Nat Immunol 2019 01 26;20(1):50-63. Epub 2018 Nov 26.
Department of Neurology & Neurological Sciences, Stanford School of Medicine, Stanford, CA, USA.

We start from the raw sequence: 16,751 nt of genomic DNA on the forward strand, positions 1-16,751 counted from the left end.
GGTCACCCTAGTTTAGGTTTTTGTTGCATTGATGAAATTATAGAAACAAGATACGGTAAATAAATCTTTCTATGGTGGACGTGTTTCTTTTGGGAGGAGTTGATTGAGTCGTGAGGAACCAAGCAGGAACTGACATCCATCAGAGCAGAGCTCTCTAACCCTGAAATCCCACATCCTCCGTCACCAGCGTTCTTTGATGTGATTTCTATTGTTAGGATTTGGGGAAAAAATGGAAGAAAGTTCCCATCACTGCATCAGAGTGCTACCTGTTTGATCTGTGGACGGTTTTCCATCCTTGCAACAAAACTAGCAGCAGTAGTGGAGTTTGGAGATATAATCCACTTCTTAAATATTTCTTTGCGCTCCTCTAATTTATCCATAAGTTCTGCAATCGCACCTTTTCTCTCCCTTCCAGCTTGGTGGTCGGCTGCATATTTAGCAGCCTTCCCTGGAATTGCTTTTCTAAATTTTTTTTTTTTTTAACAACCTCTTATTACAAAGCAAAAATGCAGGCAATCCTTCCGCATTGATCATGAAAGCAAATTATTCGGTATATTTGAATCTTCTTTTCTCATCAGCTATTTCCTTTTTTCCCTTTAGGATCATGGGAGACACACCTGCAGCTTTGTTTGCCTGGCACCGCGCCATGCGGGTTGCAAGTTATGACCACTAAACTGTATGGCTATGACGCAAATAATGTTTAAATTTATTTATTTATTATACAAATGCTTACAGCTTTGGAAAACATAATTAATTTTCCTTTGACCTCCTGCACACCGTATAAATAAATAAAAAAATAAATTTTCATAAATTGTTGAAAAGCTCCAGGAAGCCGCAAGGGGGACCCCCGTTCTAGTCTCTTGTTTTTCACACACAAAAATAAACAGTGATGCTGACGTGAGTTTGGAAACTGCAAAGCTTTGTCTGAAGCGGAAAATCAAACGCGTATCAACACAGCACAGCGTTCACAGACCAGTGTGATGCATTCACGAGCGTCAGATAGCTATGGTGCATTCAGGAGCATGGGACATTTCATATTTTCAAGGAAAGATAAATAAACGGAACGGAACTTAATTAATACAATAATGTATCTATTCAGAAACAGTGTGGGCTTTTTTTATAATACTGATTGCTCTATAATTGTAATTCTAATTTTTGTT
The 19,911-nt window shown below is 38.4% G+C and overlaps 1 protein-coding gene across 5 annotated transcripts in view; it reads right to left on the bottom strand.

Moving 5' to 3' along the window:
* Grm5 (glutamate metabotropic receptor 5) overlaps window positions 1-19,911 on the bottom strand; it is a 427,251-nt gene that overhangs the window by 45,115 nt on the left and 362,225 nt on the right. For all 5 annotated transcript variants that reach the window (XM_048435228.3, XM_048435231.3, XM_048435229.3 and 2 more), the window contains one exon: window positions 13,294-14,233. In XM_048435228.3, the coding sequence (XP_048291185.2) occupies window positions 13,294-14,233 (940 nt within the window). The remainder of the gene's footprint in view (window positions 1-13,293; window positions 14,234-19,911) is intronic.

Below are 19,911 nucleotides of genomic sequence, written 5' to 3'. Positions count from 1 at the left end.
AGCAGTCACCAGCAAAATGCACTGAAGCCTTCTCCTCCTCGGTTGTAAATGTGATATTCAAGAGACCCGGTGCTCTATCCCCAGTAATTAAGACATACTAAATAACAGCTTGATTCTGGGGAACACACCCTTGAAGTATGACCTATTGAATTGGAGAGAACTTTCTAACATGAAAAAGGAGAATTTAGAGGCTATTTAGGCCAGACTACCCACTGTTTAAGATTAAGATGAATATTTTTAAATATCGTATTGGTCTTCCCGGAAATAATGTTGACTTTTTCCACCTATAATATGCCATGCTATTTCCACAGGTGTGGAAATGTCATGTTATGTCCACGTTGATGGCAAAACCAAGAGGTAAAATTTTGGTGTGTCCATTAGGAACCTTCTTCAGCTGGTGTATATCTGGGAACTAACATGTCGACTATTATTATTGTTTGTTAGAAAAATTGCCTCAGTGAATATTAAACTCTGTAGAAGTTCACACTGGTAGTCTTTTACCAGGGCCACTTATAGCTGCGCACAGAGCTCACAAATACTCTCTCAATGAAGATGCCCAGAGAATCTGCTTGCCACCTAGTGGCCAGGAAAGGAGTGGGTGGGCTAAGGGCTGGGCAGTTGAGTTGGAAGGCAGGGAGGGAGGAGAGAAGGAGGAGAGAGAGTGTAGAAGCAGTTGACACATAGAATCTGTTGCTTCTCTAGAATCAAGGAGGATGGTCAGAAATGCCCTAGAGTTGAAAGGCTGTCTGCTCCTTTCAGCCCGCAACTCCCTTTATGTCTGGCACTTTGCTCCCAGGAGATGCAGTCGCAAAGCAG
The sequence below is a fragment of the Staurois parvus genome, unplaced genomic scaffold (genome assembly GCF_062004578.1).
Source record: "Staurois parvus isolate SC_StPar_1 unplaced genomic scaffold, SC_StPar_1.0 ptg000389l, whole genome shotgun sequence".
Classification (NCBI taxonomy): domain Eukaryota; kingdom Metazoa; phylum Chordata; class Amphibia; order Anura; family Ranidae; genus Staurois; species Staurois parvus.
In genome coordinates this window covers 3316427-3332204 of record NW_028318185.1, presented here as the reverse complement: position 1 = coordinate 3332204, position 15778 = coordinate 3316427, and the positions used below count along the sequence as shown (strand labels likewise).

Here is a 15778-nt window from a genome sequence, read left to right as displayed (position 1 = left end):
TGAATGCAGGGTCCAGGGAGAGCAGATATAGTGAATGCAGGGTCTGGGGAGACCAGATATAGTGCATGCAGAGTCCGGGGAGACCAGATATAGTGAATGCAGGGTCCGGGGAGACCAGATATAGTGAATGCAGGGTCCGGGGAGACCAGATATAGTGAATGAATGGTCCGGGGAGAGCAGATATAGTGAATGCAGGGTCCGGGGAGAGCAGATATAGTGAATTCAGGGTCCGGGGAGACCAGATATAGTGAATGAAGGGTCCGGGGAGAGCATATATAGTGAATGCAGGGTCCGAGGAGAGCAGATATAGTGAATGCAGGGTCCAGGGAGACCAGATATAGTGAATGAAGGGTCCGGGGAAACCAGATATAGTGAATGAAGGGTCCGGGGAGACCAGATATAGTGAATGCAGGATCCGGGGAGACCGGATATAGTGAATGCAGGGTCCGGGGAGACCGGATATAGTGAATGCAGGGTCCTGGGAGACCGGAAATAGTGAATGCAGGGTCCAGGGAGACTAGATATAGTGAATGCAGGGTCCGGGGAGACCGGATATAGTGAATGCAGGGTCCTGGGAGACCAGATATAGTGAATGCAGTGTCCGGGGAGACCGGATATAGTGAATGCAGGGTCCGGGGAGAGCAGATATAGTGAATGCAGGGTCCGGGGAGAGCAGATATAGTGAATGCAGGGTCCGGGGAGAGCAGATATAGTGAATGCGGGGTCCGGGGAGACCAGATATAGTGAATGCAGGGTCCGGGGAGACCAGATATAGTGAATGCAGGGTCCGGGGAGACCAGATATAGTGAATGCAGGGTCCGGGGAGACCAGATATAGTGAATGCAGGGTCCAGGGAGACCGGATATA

Recent advances highlight a pivotal role for cellular metabolism in programming immune responses. Here, we demonstrate that cell-autonomous generation of nicotinamide adenine dinucleotide (NAD) via the kynurenine pathway (KP) regulates macrophage immune function in aging and inflammation. Isotope tracer studies revealed that macrophage NAD derives substantially from KP metabolism of tryptophan. Genetic or pharmacological blockade of de novo NAD synthesis depleted NAD, suppressed mitochondrial NAD-dependent signaling and respiration, and impaired phagocytosis and resolution of inflammation. Innate immune challenge triggered upstream KP activation but paradoxically suppressed cell-autonomous NAD synthesis by limiting the conversion of downstream quinolinate to NAD, a profile recapitulated in aging macrophages. Increasing de novo NAD generation in immune-challenged or aged macrophages restored oxidative phosphorylation and homeostatic immune responses. Thus, KP-derived NAD operates as a metabolic switch to specify macrophage effector responses. Breakdown of de novo NAD synthesis may underlie declining NAD levels and rising innate immune dysfunction in aging and age-associated diseases.